For quite a long time we have been bombarded with advertisements for Gatorade, Powerade and similar sports drinks. Claiming to give you the upper hand, because they are packed full of electrolytes.
But how many of us actually know what an electrolyte is? In the simplest terms, with reference to sports drinks, they are simply the added salt. This allows for the substance to become eletrically conductive, which the body does need order to send signals to and from the brain.
Does that mean that added sodium in the drinks will allow us to perform better? Yes, but not in the manor they want us to believe they do, according to Wired Science’s article on How To Drink Gatorade
it turns out that sugary sports drinks (like Gatorade, Powerade, VitaminWater, etc.) do generate significant performance benefits. It’s just that these benefits have little to do with the replenishment of lost electrolytes. And that’s why we seem to get the biggest benefits from these expensive liquids when we spit them out.
Let’s begin with a clever 2009 experiment conducted by scientists at the University of Birmingham, in which eight elite cyclists performed a series of time trials in the lab. The goal was to max out their levels of effort, to have the cyclists pedal as fast as possible for as long as possible.
The experiment itself consisted of two different conditions. In the first condition, the cyclists rinsed their mouth for ten seconds with a sugary sports drink before spitting it out. In the second condition, the cyclists gargled a diet drink sweetened with fake sugar instead. Although both liquids tasted about the same, only one contained calories.
Here’s where things get interesting: cyclists gargling with real sugar performed significantly better than those gargling with saccharin. The differences were especially pronounced during the final time trials, with the calorie crowd consistently putting out between 3-7 percent more effort.
How could merely rinsing the mouth with Gatorade make us perform better? After all, we’ve been trained by decades of sports drink commercials to assume that we actually need to swallow the stuff, that the benefits depend on getting those precious electrolytes into our bloodstream. But the commercials are lying: a series of follow-up experiments demonstrated that the cyclists actually performed better when they just gargled with the sugary drink. (Apparently, having several ounces of liquid sloshing around the belly isn’t ideal for intense physical activities.) Tasting energy was more important than ingesting energy.
To understand the mechanisms behind this peculiar gargling effect, the neuroscientists then had the cyclists swish around drinks made with real sugar and saccharin in a brain scanner. Although the athletes couldn’t reliably tell the difference between the two, their brain showed much higher levels of activation in reward areas, such as the nucleus accumbens and orbitofrontal cortex, when given the drink made with real sugar. According to the researchers, this is because the human mouth contains carbohydrate receptors that respond to foods independently of their taste. Once a hint of carbohydrate is detected, these receptors immediately send a sensory report to the brain, telling it to expect a lovely rush of calories. Nothing has been swallowed, but that doesn’t matter: The sugar still makes us happy.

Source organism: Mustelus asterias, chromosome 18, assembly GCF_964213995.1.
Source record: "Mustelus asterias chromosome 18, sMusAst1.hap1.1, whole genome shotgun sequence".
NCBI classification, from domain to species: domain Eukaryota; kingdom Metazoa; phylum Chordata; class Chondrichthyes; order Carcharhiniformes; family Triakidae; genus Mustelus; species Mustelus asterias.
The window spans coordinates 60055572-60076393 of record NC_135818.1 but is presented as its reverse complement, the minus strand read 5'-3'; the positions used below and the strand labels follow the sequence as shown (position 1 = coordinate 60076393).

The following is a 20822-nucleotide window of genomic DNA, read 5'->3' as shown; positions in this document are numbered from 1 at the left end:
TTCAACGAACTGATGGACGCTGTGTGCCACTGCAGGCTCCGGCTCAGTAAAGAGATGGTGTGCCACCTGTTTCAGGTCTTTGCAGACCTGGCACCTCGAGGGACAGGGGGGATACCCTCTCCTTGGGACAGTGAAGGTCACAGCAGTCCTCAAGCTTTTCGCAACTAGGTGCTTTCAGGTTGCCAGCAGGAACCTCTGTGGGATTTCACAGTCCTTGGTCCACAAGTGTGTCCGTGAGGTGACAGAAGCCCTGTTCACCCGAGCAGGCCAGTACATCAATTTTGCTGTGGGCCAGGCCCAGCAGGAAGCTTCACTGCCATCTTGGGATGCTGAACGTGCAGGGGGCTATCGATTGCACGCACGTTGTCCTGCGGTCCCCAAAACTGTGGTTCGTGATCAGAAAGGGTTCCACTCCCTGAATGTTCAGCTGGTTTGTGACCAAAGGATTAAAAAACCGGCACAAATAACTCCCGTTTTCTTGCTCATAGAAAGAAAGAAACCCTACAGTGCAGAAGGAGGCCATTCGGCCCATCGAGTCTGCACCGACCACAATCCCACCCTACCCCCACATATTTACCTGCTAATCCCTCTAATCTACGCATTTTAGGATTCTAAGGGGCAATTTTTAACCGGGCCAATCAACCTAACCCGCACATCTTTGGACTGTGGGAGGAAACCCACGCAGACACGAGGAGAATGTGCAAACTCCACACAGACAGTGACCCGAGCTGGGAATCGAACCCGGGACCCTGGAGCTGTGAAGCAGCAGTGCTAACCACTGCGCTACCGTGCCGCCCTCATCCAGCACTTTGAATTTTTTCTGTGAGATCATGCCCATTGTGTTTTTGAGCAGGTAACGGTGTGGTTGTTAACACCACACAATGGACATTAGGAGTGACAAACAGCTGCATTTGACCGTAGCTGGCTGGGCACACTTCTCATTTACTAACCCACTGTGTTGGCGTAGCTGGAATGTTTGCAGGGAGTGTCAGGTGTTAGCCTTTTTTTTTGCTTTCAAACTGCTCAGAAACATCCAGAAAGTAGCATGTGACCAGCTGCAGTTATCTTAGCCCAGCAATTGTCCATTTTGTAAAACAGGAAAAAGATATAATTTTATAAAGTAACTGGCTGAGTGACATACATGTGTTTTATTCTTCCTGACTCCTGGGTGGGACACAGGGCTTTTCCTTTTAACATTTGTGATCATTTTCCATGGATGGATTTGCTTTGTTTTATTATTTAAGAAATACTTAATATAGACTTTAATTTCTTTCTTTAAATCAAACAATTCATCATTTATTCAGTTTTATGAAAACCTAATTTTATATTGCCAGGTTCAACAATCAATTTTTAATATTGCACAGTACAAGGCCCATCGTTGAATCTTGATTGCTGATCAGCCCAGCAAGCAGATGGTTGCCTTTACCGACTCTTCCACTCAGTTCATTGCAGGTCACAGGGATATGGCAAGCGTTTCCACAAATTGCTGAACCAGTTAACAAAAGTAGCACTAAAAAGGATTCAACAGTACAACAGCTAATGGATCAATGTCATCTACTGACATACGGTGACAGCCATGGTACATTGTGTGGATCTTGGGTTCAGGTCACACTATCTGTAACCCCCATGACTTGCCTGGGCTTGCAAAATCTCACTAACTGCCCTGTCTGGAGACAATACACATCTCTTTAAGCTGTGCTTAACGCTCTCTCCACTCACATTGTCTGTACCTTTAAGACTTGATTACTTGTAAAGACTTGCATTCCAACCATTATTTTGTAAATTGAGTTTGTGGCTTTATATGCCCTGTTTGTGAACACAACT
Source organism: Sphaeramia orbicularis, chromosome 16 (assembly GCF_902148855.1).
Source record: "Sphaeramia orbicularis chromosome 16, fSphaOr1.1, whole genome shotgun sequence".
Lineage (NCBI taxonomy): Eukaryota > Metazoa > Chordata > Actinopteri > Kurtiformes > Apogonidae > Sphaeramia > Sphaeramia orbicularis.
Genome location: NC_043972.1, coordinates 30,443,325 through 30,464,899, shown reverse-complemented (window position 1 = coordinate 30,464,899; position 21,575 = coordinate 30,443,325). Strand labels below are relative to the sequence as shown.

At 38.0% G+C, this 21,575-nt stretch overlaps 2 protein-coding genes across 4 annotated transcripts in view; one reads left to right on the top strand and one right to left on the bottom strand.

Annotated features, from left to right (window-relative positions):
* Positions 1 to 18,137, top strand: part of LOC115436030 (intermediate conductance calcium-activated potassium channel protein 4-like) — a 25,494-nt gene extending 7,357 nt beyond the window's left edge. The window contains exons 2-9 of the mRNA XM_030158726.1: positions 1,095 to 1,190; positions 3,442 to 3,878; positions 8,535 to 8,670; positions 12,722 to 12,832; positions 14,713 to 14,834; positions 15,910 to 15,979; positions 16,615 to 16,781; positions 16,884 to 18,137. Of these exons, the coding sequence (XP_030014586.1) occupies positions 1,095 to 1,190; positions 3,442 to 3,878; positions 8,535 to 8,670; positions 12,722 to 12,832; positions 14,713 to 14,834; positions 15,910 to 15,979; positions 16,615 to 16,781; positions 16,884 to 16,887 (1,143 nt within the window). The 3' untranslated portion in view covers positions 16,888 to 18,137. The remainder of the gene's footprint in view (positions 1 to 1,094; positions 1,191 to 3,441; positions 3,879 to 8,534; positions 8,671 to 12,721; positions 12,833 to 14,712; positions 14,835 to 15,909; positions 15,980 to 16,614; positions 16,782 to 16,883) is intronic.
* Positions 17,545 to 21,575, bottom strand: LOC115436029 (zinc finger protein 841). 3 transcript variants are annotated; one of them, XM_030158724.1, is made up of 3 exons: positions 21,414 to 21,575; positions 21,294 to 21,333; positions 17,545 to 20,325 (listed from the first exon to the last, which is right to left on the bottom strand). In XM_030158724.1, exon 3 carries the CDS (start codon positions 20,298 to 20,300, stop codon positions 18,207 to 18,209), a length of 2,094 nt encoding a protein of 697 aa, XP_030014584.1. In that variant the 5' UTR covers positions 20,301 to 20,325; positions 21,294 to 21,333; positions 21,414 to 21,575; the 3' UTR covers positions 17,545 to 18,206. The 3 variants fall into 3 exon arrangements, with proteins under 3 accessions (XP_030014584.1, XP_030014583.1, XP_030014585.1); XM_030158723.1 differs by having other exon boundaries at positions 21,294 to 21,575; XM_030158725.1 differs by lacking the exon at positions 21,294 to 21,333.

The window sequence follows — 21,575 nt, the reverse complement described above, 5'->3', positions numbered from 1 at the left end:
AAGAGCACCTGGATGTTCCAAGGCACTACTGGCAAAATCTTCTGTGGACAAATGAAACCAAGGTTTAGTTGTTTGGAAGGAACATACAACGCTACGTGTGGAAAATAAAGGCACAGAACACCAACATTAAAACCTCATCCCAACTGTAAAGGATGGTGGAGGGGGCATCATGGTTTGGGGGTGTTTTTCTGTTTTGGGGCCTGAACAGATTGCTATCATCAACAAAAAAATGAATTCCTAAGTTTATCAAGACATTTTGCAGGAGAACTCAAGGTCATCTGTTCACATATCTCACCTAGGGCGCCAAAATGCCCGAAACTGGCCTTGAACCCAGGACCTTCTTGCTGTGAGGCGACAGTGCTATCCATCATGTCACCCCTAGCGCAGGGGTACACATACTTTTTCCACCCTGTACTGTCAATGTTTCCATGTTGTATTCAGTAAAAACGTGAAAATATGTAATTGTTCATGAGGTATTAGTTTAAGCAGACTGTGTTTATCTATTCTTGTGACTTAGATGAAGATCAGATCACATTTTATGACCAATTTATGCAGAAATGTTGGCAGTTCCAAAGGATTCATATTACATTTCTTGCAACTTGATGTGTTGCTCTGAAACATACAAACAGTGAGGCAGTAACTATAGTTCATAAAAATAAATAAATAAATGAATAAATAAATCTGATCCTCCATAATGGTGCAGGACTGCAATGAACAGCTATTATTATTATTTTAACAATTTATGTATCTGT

There are two lessons here. The first is that Gatorade is a waste of money. If you really want to improve performance, gargle with something that actually tastes good, since it was the activation of reward areas that allowed the cyclists to exert maximum performance.
The second lesson has to do with the variables underlying peak effort. In general, we associate high levels of effort with high levels of pain, which is why we assume that the hardest working athletes are also the most serious. These are the runners locked in a grimace, or those body builders letting out guttural grunts, or those cyclists on the Tour de France who look like they’re about to cry.
But maybe that’s exactly backwards. After all, the lesson of those cyclists tasting sugar water is that their endurance was improved by a fleeting sense of delight. The pleasure drowned out their pain, helping to compensate for the burning lactic acid in their legs. Even though they couldn’t explain this pleasure, it’s what allowed them to work so hard, pedaling faster than those sad souls gargling with fake sugar. While it’s still unclear how levels of pleasure modulate levels of effort, the scientists endorse the “Central Governor Model,” in which bodily fatigue is registered as the total absence of enjoyment. In other words, we only know we can’t give anymore when our reward areas go silent. Instead of enjoying the physical activity, we notice every ache and pain. And then we give up.
And that is why, the next time I play pick-up basketball or go for a long run, I won’t drink a bottle of gross blue Gatorade. Instead, I’ll be gargling with ice cream.
So while actually undertaking strenuous physical activity, The consumption is less rewarding that a quick mouth wetting swish & spit. Some of the benefits, however, do come from drinking the elecrolytes post working out, in order to replenish the fluids and salts that you lost through sweating. Sports Drinks, however, often actually contain as many calories as a can of soda. So For the money, if you are serious about training, it would be more beneficial to grab a recovery formula, which will not only give you the electrolytes but amino acids and other vitamins that your body needs to repair the muscles you have just destroyed!